I believe modern poetry is in terrible shape, and its low popularity is the appropriate, deserved result of its decline as an art form.
I mean poetry of the type that properly educated poets write these days: as few words as possible, little meter and almost no rhyme, impressionistic, often ungrammatical, almost always aggressively pointless. I mean measly secretions like this, rated the fifth best original poem ever posted on reddit:
Had the worst dream today.
I almost didn’t get out of bed.
Why the hell is it getting worse?
Is it possible I am depressed, or am I just overthinking things?
I don’t know if I’m depressed or not.
What’s an official diagnosis?
I think of drivel like this as the polar opposite of my favorite poet, Rudyard Kipling. He likes to go on a bit longer than necessary, he uses rhyme and meter and usually repeats phrases or entire lines to create more structure, has an explicit narrative and a coherent language and always a clearly discernible point. He is also basically the reason I write poetry. I’ve been writing poems since some Kipling poems in German translations of the “The Jungle Book” and “The Second Jungle Book” were so amazing when I was about 7 years old. Continue reading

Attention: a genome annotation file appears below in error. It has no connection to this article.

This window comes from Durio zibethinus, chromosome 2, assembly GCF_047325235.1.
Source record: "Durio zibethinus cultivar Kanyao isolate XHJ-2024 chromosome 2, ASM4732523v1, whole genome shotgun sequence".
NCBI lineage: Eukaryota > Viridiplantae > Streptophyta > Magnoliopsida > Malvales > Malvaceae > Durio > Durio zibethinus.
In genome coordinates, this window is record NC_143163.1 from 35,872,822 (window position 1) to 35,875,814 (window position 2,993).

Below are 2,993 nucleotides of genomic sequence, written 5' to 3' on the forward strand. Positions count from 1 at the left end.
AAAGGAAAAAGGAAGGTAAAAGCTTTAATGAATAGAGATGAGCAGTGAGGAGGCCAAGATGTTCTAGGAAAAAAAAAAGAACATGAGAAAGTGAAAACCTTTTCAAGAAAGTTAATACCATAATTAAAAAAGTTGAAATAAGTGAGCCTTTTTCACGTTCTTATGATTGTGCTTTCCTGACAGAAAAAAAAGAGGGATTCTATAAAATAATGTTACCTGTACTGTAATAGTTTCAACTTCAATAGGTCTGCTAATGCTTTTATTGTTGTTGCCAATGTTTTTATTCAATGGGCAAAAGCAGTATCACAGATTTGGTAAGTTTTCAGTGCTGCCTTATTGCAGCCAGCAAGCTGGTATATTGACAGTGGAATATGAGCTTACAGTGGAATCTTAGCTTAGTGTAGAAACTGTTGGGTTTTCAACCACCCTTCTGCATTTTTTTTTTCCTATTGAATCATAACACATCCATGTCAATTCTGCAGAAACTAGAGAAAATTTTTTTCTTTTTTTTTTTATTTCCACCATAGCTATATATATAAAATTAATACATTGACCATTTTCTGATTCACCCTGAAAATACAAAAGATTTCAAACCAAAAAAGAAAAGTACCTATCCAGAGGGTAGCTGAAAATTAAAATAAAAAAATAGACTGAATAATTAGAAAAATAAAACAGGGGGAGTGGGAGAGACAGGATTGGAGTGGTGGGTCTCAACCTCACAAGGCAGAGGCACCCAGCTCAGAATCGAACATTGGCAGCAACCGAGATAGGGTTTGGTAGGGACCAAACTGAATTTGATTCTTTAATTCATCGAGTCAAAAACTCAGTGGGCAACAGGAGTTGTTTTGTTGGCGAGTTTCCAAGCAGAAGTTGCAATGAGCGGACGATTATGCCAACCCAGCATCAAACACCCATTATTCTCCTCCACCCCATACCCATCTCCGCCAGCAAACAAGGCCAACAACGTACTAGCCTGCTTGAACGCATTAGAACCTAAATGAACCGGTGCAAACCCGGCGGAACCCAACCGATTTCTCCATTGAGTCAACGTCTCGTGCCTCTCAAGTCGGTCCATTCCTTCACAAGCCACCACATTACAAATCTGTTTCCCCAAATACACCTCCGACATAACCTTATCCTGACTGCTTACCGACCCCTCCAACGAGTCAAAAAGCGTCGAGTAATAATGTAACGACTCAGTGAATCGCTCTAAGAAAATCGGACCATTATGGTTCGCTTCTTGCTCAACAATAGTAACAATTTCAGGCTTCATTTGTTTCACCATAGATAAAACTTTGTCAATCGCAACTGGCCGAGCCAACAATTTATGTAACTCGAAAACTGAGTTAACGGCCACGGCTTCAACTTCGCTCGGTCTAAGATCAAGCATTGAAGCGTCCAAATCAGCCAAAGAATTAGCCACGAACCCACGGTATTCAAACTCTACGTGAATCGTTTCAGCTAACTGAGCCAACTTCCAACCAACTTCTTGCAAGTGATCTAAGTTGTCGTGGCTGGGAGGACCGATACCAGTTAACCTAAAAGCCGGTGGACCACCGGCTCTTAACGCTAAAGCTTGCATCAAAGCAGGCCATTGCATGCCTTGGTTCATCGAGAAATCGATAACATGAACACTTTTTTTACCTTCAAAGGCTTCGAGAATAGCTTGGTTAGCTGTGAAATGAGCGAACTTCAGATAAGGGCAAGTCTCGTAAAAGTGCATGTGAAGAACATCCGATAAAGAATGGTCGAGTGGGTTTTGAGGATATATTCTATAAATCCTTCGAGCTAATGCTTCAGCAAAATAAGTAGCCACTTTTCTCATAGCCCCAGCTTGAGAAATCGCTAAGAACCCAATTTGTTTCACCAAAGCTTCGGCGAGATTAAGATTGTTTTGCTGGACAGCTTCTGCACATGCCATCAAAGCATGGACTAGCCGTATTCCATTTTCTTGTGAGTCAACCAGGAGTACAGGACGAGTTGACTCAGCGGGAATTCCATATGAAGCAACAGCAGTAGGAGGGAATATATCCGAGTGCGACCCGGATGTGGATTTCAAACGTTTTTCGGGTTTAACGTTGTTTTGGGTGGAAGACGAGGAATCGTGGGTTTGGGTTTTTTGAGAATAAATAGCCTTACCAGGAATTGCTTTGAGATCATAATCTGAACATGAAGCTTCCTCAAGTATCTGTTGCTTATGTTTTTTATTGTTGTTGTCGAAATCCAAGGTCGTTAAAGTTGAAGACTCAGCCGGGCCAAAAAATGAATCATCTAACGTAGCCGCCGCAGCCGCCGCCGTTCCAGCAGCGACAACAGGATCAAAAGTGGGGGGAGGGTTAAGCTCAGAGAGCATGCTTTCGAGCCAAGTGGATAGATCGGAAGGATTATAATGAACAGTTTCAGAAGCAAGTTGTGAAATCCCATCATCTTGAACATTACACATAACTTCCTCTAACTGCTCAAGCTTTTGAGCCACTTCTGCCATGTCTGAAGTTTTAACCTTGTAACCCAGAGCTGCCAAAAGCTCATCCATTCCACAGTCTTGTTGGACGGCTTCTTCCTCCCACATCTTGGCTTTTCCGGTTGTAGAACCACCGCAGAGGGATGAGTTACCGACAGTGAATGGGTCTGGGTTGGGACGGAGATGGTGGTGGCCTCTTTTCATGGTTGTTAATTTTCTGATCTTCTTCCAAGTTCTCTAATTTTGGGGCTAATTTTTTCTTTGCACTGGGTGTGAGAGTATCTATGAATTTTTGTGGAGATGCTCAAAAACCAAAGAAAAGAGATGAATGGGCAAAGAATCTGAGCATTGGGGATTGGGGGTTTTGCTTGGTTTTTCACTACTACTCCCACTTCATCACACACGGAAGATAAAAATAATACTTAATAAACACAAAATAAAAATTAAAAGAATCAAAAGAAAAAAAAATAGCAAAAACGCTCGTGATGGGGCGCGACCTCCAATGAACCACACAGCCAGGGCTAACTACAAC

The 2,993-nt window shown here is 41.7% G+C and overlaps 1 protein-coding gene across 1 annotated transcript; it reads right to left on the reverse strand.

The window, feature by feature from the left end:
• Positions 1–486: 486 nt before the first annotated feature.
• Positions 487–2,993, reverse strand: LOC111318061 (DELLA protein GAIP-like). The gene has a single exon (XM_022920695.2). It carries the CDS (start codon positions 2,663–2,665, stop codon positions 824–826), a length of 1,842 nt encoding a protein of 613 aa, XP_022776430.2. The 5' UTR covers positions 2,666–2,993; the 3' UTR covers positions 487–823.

In the USA alone, every day, a lucky 10,000 people hear of Richard Dawkins for the first time.
Statistically, you know about Richard Dawkins already, so I won’t go into the vast list of accomplishments he has contributed to the world. I’d rather focus on how his great poetic skill and his scientific work have contributed much to the Seven Secular Sermons. Continue reading
You might think that a very long poem that describes the natural laws of the universe to demonstrate how supernaturalism is unnecessary is a novel idea. It’s not.
Around 2070 years ago, probably in or near Rome, a poet and philosopher named Titus Lucretius Carus spent years writing a truly spectacular poem: De rerum natura. The title is commonly translated as On the Nature of Things. This epic poem describes a naturalistic worldview and explains how all sorts of physical, biological, social and mental phenomena are made of atoms – 18 centuries before this was widely accepted. It makes a vague but correct guess at natural selection 19 centuries before Darwin. Before Christianity was even invented, this poem said that if gods exist, they’re made out of atoms and don’t care about us. It is classic epic poetry in dactylic hexameter and about half as long as the Iliad. Its rediscovery is credited with ending the Middle Ages.